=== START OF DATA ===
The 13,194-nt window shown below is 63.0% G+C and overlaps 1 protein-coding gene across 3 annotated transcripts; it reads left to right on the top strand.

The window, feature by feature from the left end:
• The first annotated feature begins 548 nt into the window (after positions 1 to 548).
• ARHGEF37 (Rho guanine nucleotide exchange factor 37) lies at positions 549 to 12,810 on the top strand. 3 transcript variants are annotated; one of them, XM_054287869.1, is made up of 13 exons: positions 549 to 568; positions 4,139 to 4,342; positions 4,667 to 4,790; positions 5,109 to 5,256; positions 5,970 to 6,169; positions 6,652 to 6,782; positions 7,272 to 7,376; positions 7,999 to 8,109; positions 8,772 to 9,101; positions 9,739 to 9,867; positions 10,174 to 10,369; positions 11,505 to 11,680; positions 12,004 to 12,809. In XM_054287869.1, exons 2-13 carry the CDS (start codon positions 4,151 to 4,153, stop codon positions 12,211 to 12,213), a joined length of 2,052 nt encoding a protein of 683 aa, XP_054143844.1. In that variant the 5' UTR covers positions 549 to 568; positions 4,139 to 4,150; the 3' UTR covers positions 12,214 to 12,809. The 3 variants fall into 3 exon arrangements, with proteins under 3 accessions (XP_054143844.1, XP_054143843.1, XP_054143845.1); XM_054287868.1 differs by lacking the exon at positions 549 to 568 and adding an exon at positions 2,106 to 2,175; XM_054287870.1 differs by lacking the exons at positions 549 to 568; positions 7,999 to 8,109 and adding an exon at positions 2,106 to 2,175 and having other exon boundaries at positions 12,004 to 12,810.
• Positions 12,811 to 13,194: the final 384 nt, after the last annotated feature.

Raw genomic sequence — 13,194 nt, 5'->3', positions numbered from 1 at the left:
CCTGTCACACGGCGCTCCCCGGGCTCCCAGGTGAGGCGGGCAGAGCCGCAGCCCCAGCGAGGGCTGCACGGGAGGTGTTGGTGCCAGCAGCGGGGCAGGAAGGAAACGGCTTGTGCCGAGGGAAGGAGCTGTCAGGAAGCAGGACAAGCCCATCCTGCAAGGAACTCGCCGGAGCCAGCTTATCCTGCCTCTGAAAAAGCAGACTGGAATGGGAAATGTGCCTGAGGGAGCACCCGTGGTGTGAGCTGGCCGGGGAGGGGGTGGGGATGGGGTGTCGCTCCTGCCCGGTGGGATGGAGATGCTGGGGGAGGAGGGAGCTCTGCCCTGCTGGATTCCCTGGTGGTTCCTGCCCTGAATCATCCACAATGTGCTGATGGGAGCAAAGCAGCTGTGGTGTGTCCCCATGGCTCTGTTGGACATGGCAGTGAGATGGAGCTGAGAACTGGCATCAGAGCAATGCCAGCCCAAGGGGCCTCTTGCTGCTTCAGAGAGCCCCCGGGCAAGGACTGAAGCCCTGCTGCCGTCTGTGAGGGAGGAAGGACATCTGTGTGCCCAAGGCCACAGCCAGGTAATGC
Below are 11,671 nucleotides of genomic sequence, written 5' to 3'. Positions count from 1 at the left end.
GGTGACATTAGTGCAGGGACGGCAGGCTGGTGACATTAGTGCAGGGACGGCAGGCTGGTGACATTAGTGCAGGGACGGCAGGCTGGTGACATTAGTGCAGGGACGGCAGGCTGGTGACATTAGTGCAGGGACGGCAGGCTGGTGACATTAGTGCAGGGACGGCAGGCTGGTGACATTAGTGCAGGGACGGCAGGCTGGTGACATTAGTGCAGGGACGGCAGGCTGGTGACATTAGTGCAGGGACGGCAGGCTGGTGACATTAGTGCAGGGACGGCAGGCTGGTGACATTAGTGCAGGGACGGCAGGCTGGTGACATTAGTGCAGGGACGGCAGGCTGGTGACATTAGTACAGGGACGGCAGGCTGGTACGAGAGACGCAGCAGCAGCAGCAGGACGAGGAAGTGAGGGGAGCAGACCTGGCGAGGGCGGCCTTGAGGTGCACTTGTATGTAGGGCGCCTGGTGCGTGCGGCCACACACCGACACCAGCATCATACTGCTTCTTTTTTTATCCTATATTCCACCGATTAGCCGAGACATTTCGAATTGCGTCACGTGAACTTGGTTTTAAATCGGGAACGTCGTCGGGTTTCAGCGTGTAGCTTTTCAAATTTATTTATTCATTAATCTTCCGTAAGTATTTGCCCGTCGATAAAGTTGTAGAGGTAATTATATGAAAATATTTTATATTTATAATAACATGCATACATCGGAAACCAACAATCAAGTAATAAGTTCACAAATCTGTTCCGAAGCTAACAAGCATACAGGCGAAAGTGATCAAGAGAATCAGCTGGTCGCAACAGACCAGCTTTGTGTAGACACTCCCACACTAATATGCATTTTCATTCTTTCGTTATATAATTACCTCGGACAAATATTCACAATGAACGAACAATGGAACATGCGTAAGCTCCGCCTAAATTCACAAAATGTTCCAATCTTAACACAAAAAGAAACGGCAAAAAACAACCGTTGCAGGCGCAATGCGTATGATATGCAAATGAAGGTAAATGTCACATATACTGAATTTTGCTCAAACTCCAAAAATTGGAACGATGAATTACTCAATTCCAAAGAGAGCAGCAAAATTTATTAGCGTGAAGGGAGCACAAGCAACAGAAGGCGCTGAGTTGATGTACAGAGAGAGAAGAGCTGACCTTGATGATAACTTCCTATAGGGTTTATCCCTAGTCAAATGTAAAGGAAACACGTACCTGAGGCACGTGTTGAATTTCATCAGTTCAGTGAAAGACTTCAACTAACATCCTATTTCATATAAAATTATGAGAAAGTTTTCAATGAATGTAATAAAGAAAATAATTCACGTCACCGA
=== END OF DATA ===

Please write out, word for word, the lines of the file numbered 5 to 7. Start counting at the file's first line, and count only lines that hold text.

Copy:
• Positions 12,811 to 13,194: the final 384 nt, after the last annotated feature.

Raw genomic sequence — 13,194 nt, 5'->3', positions numbered from 1 at the left:
CCTGTCACACGGCGCTCCCCGGGCTCCCAGGTGAGGCGGGCAGAGCCGCAGCCCCAGCGAGGGCTGCACGGGAGGTGTTGGTGCCAGCAGCGGGGCAGGAAGGAAACGGCTTGTGCCGAGGGAAGGAGCTGTCAGGAAGCAGGACAAGCCCATCCTGCAAGGAACTCGCCGGAGCCAGCTTATCCTGCCTCTGAAAAAGCAGACTGGAATGGGAAATGTGCCTGAGGGAGCACCCGTGGTGTGAGCTGGCCGGGGAGGGGGTGGGGATGGGGTGTCGCTCCTGCCCGGTGGGATGGAGATGCTGGGGGAGGAGGGAGCTCTGCCCTGCTGGATTCCCTGGTGGTTCCTGCCCTGAATCATCCACAATGTGCTGATGGGAGCAAAGCAGCTGTGGTGTGTCCCCATGGCTCTGTTGGACATGGCAGTGAGATGGAGCTGAGAACTGGCATCAGAGCAATGCCAGCCCAAGGGGCCTCTTGCTGCTTCAGAGAGCCCCCGGGCAAGGACTGAAGCCCTGCTGCCGTCTGTGAGGGAGGAAGGACATCTGTGTGCCCAAGGCCACAGCCAGGTAATGC